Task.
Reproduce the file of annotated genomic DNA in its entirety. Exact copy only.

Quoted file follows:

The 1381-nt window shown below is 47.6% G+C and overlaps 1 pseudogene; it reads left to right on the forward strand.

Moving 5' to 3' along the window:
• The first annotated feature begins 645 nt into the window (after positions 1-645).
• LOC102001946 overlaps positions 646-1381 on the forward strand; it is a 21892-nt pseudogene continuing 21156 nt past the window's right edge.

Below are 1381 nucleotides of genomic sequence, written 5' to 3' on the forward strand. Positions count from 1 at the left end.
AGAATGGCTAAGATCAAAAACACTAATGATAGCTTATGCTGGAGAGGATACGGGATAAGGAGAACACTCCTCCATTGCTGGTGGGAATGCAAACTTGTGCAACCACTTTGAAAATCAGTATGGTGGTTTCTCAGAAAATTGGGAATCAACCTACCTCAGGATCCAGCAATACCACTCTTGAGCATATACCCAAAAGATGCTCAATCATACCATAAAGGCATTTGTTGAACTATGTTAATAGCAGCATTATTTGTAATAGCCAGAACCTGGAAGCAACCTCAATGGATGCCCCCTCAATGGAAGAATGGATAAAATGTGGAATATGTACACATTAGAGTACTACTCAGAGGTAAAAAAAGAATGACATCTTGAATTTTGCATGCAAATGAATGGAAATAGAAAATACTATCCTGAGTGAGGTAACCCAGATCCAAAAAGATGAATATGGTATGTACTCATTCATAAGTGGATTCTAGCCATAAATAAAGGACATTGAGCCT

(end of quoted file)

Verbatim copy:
The 1381-nt window shown below is 47.6% G+C and overlaps 1 pseudogene; it reads left to right on the forward strand.

Moving 5' to 3' along the window:
• The first annotated feature begins 645 nt into the window (after positions 1-645).
• LOC102001946 overlaps positions 646-1381 on the forward strand; it is a 21892-nt pseudogene continuing 21156 nt past the window's right edge.

Below are 1381 nucleotides of genomic sequence, written 5' to 3' on the forward strand. Positions count from 1 at the left end.
AGAATGGCTAAGATCAAAAACACTAATGATAGCTTATGCTGGAGAGGATACGGGATAAGGAGAACACTCCTCCATTGCTGGTGGGAATGCAAACTTGTGCAACCACTTTGAAAATCAGTATGGTGGTTTCTCAGAAAATTGGGAATCAACCTACCTCAGGATCCAGCAATACCACTCTTGAGCATATACCCAAAAGATGCTCAATCATACCATAAAGGCATTTGTTGAACTATGTTAATAGCAGCATTATTTGTAATAGCCAGAACCTGGAAGCAACCTCAATGGATGCCCCCTCAATGGAAGAATGGATAAAATGTGGAATATGTACACATTAGAGTACTACTCAGAGGTAAAAAAAGAATGACATCTTGAATTTTGCATGCAAATGAATGGAAATAGAAAATACTATCCTGAGTGAGGTAACCCAGATCCAAAAAGATGAATATGGTATGTACTCATTCATAAGTGGATTCTAGCCATAAATAAAGGACATTGAGCCT